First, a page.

Now, for example, to make love, sometimes I have erectile problems. Sometimes it’s not so easy. But it’s not [a problem] because I can use my hands, I can caress – you can satisfy a woman in an incredible way, as the lesbians do it! What is the problem? Even at 80 years old, you don’t have sexual problems! [Laughter]

MP: We’ll print that! Death is a recurring theme in your films…

AJ: Not anymore… because in the past, I knew what despair was. Every night, I despaired that my life as over. And suddenly I opened my eyes… I don’t know how many times I’ve slept since. Death is the same. You die and there’s nothing – so you don’t suffer. And if there is something, immediately you will know.

MP: You have no fear of death?

AJ: Not anymore. I am completely prepared to die – spiritually, not corporally. My body wants to live. The body always wants to be immortal, not to die. And the soul accepts death – that is good. But it’s not good if my body wants to die, because my life is shorter. You menace me with a knife, and I will defend myself, I will ask somebody to protect me, no? Even if I say [to myself], “I can die.” I understand that.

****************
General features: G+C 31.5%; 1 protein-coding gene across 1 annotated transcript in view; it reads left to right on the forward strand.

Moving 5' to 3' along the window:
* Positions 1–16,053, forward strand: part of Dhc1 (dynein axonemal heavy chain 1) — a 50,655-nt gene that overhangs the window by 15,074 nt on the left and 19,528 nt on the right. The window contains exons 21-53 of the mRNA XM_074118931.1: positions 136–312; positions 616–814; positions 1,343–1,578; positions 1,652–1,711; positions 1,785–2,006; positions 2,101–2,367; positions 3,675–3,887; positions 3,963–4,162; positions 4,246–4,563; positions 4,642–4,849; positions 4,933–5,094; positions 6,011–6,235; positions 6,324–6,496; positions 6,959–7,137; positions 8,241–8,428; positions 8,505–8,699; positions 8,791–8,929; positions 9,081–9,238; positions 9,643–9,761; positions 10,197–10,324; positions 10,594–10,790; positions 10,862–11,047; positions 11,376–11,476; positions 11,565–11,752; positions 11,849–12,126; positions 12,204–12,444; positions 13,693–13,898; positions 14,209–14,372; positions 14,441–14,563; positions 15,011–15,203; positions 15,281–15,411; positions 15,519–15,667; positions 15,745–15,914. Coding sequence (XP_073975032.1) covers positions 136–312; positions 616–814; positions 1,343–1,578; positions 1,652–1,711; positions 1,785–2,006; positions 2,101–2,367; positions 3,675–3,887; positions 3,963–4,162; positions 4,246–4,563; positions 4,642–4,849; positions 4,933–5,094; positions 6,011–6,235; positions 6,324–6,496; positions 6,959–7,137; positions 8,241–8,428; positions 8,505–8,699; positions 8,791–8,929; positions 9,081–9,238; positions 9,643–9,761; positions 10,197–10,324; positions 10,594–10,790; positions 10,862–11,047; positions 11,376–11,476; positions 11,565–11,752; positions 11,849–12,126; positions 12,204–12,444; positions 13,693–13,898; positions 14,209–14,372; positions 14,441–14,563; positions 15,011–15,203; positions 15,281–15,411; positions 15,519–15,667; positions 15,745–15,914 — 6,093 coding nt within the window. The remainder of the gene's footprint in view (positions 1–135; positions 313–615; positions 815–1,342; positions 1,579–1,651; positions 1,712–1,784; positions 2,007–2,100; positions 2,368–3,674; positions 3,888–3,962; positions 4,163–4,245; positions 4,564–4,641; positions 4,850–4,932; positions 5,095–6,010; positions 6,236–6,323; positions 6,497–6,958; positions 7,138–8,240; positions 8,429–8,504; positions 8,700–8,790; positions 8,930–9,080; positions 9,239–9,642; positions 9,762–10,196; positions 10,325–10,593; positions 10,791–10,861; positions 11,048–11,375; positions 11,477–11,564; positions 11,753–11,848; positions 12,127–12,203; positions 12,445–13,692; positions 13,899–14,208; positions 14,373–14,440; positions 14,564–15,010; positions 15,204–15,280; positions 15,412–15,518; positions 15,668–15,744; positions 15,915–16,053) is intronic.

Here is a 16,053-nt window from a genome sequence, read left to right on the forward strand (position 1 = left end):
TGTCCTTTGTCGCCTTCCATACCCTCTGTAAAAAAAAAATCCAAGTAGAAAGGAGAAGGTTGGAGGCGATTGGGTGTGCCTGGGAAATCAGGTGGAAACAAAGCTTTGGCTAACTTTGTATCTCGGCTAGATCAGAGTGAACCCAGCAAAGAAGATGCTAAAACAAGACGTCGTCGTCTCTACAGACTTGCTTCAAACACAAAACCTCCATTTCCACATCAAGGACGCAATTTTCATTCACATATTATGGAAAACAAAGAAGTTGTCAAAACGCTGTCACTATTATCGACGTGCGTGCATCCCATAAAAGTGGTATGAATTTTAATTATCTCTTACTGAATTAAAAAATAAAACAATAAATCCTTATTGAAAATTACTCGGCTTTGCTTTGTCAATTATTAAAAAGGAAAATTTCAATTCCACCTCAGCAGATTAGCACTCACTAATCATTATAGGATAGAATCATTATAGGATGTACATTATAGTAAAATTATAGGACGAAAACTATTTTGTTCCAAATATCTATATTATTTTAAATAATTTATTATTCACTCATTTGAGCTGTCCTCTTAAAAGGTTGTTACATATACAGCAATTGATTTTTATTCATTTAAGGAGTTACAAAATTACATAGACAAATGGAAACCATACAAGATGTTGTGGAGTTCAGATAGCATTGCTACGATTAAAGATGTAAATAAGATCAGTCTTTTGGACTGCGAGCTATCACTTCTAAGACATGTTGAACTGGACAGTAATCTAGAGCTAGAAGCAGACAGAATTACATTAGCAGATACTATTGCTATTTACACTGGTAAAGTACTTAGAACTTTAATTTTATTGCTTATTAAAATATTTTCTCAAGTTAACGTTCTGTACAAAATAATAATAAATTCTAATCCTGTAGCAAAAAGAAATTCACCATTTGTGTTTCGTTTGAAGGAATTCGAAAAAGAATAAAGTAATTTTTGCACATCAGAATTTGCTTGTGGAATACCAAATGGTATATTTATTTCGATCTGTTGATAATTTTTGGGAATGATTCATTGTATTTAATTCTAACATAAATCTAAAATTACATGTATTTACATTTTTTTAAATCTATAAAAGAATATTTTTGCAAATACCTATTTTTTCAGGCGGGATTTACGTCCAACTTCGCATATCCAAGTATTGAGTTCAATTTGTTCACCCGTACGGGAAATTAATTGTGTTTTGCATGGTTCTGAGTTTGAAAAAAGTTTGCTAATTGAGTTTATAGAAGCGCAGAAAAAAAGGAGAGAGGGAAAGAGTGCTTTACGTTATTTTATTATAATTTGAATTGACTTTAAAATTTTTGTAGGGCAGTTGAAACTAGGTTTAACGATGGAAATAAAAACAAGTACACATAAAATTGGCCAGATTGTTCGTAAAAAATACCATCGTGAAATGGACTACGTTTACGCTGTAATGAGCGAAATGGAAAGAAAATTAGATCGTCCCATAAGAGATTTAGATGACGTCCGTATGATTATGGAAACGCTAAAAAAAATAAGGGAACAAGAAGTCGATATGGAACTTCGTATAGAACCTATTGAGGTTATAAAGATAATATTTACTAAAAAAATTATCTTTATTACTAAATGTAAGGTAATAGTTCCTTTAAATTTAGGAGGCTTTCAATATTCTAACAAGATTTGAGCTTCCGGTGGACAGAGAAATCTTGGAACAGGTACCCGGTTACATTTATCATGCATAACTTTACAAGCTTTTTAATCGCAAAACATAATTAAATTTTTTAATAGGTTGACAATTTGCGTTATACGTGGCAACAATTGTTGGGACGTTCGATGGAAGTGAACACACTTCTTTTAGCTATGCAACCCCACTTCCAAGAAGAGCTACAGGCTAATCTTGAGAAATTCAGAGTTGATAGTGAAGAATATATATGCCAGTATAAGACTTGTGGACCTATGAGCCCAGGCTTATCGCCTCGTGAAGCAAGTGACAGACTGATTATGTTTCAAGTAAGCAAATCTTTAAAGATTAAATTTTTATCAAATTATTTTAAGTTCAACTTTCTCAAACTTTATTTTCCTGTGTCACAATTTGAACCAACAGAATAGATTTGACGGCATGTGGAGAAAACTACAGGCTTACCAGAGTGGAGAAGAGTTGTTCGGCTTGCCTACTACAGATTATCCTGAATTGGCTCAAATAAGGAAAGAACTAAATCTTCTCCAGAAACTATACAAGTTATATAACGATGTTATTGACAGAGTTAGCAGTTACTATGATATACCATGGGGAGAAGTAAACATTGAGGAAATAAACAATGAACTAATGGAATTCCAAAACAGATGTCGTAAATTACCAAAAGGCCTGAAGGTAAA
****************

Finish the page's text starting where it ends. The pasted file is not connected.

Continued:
MP: Do have any beliefs about what happens afterwards?

AJ: Why? Why be curious about what will happen, it will happen anyway, it will happen! Either I’ll go there or there – everything will happen. It’s fantastic – the future is fantastic! Anything that will happen will happen!

MP: Are you optimistic about humankind’s future?

AJ: Civilization can come to an end. But I believe that if man was created, it’s not because man wanted to exist, it’s because the universe wants consciousness. And there are all these threads of the universe working for us in order to make a new mutation. We are creating a new brain. Because we have three brains, no? The Reptilian, the mammalian and the cerebral cortex. We will make a fourth brain.

We are monkeys now, but this will be rearranged. If we don’t do that, our children will do it. Without a revolution, without anything. The next generation will change everything…